Mom to Madeline & Adam
Director, TRIO Student Support Services
Maternity leave: 7 weeks
Childcare: Daycare & Family
What did you struggle with most about returning to work after having your kids?
I struggled with carrying a heavy wave of guilt on my shoulders. The thought that I would be "missing" out or creating more distress on my children always comes at me without warning.
It's that hidden thought that if something happens to my child outside of my presence; it had to be "my" fault. I always put more pressure on myself to gain the confidence I need to provide my children with the proper child care while I am at work. I wouldn't wish that concern on anyone. It's that thought that during my work days, I spend too little time with my children and the feeling they don't have enough of my time.
I struggled with providing my children with daycare that I could trust. I didn't want to put my newborn in a daycare facility. I wanted to place my 2.5 year old and 6-week old baby together. My 84 year old mother watched my daughter for two years and I couldn't envision placing two children in her care. It was daunting and frustrating.
What do you find difficult about being a working parent?
Being a working mother can be difficult because sometimes I feel that I have to force myself to disregard the daily guilt that tends to climb my shoulders. I have to remind myself constantly (when I drop my children off, if they may be crying or asking questions) that at some point they will be in school learning and developing and will grow with the appreciation that mommy did all this for our future.
What do you enjoy about being a working parent?
I enjoy the balance of finding myself professionally and growing within so that I can pass the same knowledge on to my children. It connects me and being a working parent makes me a better person. It enriches my life so that when I am away from children, the reunion to see them makes it even more sweeter. It provides a level of discipline and structure that I can apply to my home that inspires me everyday.
Vacations and weekend family time are more meaningful.
I feel I can embrace the time with my children in a more precious way. It's not taken for granted.
I feel less overwhelmed because I apply my working structure life in my home to create meaningful moments. I love the art of balance it provides to me knowing that being away from children creates meaningful moments.
After being back at work for some time, have your views about career and family changed?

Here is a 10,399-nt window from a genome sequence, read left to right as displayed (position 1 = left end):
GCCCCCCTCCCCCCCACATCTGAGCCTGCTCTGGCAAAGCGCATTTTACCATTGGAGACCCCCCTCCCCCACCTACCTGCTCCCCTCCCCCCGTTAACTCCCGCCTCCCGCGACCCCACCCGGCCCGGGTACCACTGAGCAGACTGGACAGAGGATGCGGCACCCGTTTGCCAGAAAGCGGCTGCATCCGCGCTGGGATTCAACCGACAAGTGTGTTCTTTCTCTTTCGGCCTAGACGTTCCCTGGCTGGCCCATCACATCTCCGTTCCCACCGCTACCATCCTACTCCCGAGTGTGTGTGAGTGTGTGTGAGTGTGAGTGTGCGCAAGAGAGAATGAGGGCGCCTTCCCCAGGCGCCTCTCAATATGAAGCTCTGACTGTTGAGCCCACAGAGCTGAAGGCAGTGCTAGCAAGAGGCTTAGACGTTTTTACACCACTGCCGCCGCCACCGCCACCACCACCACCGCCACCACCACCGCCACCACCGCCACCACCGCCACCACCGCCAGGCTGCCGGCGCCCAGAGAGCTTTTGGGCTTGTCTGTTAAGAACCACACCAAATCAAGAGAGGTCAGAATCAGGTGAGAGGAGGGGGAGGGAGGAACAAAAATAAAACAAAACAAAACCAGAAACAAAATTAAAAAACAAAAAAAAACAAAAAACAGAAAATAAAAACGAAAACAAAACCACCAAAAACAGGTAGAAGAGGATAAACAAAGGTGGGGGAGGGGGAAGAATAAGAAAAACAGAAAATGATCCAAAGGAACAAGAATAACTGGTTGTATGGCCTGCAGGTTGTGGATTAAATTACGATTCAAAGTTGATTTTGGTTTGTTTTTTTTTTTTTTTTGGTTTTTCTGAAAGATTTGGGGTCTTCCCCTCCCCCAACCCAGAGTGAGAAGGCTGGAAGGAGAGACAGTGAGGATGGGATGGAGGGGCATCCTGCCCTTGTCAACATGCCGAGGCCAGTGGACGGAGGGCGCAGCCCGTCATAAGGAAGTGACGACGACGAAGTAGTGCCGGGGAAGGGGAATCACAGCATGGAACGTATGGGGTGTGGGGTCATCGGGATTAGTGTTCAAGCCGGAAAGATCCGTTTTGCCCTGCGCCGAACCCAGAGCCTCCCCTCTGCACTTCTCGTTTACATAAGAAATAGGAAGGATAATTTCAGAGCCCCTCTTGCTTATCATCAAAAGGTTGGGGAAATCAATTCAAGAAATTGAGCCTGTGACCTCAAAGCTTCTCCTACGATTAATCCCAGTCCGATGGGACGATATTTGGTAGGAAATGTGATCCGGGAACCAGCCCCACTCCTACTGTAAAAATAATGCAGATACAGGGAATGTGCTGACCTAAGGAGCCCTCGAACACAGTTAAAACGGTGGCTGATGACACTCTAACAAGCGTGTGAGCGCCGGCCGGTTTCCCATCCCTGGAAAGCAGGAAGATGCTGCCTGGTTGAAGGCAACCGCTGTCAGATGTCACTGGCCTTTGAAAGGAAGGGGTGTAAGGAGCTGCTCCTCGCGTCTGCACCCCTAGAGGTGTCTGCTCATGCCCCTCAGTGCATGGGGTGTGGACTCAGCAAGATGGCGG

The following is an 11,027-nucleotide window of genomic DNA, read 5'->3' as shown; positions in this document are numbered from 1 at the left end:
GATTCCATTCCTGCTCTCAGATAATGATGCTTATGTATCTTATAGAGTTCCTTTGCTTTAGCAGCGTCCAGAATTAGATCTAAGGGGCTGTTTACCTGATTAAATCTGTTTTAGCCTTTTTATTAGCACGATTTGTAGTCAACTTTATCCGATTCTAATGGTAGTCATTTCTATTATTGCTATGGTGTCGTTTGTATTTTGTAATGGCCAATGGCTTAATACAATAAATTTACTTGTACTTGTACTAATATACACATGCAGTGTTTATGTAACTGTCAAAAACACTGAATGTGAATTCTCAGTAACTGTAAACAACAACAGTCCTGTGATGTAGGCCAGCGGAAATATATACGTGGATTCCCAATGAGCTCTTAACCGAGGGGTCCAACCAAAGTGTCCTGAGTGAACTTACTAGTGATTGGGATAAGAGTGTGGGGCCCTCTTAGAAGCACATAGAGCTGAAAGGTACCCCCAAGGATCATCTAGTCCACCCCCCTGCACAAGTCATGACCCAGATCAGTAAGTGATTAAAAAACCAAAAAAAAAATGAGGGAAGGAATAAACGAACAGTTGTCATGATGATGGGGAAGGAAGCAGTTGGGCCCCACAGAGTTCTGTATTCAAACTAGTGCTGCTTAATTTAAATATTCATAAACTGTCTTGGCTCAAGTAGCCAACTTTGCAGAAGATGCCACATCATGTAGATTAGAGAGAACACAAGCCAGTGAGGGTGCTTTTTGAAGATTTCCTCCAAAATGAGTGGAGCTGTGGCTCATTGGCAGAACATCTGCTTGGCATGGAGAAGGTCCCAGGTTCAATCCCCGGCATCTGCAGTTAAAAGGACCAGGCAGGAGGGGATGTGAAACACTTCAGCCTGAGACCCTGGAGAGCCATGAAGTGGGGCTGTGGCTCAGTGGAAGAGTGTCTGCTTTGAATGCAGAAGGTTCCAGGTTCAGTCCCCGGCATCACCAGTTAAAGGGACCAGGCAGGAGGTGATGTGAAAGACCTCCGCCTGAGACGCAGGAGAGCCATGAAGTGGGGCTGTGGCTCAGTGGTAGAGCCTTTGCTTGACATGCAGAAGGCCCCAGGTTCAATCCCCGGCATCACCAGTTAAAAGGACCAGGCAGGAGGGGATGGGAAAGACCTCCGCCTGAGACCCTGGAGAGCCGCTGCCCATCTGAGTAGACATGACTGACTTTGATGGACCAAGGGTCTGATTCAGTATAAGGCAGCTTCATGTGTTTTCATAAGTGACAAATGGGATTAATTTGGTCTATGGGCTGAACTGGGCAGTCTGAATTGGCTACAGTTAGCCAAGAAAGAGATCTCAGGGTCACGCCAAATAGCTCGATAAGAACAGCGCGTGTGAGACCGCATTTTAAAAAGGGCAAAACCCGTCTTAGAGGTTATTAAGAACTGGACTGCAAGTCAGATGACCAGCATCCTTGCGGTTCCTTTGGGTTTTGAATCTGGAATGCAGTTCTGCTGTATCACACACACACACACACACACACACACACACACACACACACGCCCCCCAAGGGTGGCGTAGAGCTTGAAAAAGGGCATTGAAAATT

Yes. Being at work has changed my views. I realize how important it is to establish myself so that I can prepare my children to be the best they can. I have an entrepreneurial desire to add to my life because I want the flexibility to grow our family legacy and be present in my children's lives as they grow in school. I realize that the maternity benefits were limited and I had a short amount of time provided to stay home. I want the benefit to work on my own and provide the childcare for my children they deserve.
Knowing what you know now, what’s one thing you wish you could go back in time and tell yourself as you were preparing to return to work or getting ramped up in your role?
Realizing that I don't have to be perfect, just present for the priceless moments.
Knowing when to say it's enough and call for help. Understanding that each stage is a season and that season will change so don't rush anything. Leaving work and being PRESENT for your children and enjoying the moments you have with them. Children understand more than we give them credit for. They know when they are loved and that doesn't go away being gone for 8 hours a day. Gather your "tribe" of women that will support and be there for you when you can't keep it together.
What did you choose for childcare, and how has it been for your family?
Daycare & Family
The Pros: Currently, my children are watched by my God-Sister. I trust her, she is a teacher and pastor wife. She is considered family so I know my children will be loved.
The Cons: Life happens so--- she may not always be available.